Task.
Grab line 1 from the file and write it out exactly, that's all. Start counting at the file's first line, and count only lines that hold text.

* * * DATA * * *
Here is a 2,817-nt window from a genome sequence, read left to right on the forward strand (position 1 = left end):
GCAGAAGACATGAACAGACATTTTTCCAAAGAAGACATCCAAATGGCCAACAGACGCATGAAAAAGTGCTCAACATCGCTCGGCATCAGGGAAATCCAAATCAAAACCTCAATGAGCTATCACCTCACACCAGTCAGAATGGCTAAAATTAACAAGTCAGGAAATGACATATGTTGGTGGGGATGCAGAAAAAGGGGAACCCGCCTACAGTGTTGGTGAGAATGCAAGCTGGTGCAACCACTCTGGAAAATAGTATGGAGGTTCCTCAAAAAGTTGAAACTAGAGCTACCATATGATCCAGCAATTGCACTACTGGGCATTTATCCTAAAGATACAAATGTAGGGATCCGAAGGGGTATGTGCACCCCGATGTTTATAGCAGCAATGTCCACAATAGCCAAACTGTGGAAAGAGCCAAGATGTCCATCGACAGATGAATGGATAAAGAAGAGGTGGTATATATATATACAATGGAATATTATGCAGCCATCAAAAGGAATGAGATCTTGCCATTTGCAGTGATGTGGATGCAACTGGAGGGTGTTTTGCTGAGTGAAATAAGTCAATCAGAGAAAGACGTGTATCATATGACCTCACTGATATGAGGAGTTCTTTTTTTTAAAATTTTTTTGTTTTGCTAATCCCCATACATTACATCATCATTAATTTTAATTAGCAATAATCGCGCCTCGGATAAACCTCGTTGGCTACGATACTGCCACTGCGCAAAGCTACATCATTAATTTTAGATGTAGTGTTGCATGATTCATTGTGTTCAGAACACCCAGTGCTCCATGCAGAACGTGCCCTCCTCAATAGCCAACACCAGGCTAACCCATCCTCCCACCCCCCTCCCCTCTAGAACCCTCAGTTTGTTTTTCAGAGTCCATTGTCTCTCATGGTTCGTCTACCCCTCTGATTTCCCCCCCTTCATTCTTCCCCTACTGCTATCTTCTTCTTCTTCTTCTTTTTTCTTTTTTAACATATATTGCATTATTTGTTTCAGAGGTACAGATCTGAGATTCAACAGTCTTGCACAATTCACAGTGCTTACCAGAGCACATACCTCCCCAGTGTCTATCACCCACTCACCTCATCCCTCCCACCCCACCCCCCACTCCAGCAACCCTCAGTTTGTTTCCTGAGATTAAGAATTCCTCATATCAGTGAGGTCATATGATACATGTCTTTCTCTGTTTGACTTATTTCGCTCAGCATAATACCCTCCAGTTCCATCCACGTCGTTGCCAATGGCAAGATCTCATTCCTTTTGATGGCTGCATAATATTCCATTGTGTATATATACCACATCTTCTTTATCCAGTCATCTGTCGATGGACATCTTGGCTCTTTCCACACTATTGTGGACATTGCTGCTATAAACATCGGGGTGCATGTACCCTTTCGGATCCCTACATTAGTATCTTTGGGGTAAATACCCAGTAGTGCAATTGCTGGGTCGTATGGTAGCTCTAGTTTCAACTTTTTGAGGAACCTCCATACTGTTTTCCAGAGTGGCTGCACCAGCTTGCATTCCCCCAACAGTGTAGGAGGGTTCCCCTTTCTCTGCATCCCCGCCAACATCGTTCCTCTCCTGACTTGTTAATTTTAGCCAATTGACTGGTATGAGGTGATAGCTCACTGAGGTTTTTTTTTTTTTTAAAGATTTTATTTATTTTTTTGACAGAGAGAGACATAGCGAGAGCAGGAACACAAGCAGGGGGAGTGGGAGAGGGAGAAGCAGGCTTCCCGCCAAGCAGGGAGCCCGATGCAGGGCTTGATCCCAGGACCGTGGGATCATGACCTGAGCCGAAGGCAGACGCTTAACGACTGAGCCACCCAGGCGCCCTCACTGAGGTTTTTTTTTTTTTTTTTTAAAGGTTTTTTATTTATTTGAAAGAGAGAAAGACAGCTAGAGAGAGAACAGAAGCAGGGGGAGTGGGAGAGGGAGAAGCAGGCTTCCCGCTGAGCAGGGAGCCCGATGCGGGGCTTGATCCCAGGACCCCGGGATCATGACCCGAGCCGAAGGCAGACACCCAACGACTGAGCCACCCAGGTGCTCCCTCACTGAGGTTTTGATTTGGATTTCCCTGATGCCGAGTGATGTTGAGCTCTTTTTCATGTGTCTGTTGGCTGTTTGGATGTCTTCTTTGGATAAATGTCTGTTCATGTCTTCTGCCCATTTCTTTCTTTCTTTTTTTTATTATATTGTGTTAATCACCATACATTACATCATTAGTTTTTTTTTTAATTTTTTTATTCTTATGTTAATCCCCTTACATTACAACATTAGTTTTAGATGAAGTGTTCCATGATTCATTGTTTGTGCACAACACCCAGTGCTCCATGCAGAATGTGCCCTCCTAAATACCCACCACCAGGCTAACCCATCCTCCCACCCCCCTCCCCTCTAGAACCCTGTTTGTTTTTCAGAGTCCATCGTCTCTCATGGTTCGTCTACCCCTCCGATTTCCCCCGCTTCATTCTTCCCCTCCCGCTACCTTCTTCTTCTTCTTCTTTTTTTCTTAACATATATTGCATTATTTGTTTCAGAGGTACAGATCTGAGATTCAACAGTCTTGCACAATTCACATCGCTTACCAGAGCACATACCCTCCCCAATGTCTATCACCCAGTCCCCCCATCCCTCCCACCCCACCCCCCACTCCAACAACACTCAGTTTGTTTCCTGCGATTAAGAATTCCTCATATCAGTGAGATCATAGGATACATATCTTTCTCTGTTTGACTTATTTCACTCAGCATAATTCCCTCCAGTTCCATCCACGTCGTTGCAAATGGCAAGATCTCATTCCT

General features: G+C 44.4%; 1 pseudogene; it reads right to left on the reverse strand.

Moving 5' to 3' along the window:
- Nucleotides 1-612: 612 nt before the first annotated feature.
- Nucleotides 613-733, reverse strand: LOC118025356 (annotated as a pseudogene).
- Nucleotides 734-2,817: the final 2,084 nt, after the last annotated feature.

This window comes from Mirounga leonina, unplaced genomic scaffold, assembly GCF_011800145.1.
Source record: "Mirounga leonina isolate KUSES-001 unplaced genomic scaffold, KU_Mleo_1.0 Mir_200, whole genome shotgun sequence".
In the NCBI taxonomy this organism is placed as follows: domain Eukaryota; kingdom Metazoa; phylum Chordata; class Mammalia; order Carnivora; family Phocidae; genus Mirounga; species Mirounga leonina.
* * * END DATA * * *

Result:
Here is a 2,817-nt window from a genome sequence, read left to right on the forward strand (position 1 = left end):